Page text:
Daegu, South Korea

Project details


Location : Daegu, South Korea
Program : Library
Client : Daegu Metropolitan City
Site area : 2,080 sqm.
Building area : 3,100 sqm.
Status : Competition , 2012

Role of a new library in the modern city of Daegu

Conventionally, the library is considered as a sanctuary of books where knowledge is kept permanently and inactively; sacred but uneasily accessible. The limited accessibility only for bookworms makes it far apart from today’s society. This notion has even unprecedentedly been challenged by the evolution of the digital era where everyone can reach to the global pool of information from anywhere in the world.

The proposed design of Daegu Gosan Public Library in this complex circumstance aiming to achieve is not only to serve the fundamental practicality of a place where knowledge and various forms of information media are well preserved and openly shared in a more reachable fashion but also to provide a social platform where local and global events in the city can take place in order to reposition itself to be Daegu’s most vibrant and dynamic contemporary venue.


The location of the site is surrounded by pleasant residential and green zones separated from the city center of Daegu. Our proposal makes the most of this advantage by seamlessly blend the internal and external spaces of the library with the urban fabric of the city block and the park in the North side. By lifting main programs (Main Hall, General Collection Room, Children Room) above the street level and also lowering Culture & Lifelong Study and Service Spaces to underground, it extensively allows surrounding urban space to flow through the building’s open courts and also public events held underneath to flow back out to the context. The courts then act as a communal agora able to accommodate a wide range of social and cultural events such as ‘Preview In Daegu’: Daegu’s annual international textile fair, Daegu Street Motor Show, Daegu International Body painting Festival among many others.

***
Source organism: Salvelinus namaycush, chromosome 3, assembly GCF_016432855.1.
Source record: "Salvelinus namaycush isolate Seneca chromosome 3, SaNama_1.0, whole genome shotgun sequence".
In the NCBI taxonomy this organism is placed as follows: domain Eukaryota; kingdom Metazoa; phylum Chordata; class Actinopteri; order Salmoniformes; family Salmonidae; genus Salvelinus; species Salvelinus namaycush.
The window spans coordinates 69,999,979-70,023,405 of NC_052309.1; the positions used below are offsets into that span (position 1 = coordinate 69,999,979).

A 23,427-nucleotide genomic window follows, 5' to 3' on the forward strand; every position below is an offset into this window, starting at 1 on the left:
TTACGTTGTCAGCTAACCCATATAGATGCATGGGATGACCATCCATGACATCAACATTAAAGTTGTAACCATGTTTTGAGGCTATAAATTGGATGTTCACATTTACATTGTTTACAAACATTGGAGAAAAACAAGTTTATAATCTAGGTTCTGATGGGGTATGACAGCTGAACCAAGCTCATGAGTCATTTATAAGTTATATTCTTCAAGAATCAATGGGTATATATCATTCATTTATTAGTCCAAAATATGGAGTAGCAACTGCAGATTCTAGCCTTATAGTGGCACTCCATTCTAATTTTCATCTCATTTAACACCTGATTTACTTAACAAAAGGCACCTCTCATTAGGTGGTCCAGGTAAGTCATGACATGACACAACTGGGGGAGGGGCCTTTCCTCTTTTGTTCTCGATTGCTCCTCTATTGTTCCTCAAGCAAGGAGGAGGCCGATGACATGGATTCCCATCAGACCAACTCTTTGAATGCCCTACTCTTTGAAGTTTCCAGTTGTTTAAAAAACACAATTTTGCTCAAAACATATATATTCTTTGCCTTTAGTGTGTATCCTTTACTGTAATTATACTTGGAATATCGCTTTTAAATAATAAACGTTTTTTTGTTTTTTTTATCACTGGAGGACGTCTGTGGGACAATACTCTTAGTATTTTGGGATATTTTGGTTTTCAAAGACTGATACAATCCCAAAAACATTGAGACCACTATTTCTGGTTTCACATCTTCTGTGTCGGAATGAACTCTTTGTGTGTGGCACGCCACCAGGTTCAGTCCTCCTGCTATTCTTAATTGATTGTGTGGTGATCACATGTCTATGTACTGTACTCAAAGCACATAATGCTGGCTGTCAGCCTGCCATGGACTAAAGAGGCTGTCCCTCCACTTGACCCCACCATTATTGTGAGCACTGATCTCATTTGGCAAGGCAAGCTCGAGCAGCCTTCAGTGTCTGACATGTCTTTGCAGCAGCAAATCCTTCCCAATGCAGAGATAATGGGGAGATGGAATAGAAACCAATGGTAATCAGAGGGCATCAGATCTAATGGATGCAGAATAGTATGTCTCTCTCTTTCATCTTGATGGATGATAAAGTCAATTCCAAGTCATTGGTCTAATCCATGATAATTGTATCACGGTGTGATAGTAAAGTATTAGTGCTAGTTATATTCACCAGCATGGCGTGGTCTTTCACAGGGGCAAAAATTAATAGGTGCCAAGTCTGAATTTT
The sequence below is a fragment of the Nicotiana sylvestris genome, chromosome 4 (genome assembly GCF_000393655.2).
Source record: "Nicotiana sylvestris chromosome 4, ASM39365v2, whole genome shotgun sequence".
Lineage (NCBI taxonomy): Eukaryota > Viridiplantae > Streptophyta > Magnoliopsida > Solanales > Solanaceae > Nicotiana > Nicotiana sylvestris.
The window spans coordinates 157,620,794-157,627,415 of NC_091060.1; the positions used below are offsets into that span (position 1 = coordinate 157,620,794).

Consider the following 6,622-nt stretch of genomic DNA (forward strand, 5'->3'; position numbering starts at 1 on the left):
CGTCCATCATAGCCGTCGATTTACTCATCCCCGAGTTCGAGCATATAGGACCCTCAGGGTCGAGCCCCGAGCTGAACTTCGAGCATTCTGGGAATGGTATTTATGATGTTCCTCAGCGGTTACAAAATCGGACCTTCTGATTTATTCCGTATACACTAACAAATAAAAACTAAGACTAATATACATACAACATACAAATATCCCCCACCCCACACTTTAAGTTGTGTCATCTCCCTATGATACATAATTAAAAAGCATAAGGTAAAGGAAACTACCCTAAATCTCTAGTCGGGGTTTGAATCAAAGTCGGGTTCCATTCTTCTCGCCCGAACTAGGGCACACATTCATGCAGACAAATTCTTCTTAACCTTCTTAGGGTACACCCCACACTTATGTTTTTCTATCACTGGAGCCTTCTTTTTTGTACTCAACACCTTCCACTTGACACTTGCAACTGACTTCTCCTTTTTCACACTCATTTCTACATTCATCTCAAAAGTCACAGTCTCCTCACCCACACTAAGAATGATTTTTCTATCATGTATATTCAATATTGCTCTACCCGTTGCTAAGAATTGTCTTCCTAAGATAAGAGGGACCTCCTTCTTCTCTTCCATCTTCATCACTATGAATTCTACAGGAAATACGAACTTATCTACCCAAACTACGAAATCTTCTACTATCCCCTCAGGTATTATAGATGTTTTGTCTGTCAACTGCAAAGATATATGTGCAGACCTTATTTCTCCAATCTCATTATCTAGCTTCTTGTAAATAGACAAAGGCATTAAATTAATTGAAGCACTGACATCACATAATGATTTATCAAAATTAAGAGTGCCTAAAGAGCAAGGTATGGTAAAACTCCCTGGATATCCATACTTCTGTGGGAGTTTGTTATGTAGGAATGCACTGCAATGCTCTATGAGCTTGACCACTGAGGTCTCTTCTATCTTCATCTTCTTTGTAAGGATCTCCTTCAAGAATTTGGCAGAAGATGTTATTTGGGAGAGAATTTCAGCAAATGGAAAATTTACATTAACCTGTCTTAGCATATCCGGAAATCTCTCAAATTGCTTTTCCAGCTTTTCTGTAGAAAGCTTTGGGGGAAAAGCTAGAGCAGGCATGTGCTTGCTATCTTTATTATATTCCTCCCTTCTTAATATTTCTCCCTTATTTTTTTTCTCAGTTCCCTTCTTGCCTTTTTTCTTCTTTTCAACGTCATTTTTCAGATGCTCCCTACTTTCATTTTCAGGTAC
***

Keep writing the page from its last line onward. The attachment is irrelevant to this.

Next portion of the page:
In conventional libraries, flexibility of collections is impractical due to their separated floors. Movement of users is only possible via circulation core. In many cases, their large flat floor plates have connection to the outside only at the area along the periphery, leaving the most area inside detached from their environments. It does not encourage a sense of social collectiveness in the community, particularly in the green zone of Daegu where the coexistence between people, community and nature being encouraged.

Our proposed design strategy therefore aims to solve these problems in which it can be described in sequence: Loop-Intersection-Book Infinity Loop 


By narrowing down the typical large floor plate in conventional libraries into one long strip of connected categories and then encircle in a loop shape, the flexibility of collections is enhanced due to its continuity. The expansion or contraction of any categories can be accommodated by pushing next stacks forward or previous ones backward without having to relocate the otherwise excess items to next floors. Users can also move continuously on a single platform with ease of access to the whole collections without floor changing. As a result of the narrow floor loop, where necessary the natural light can get into the reading space along the entire length of the building periphery.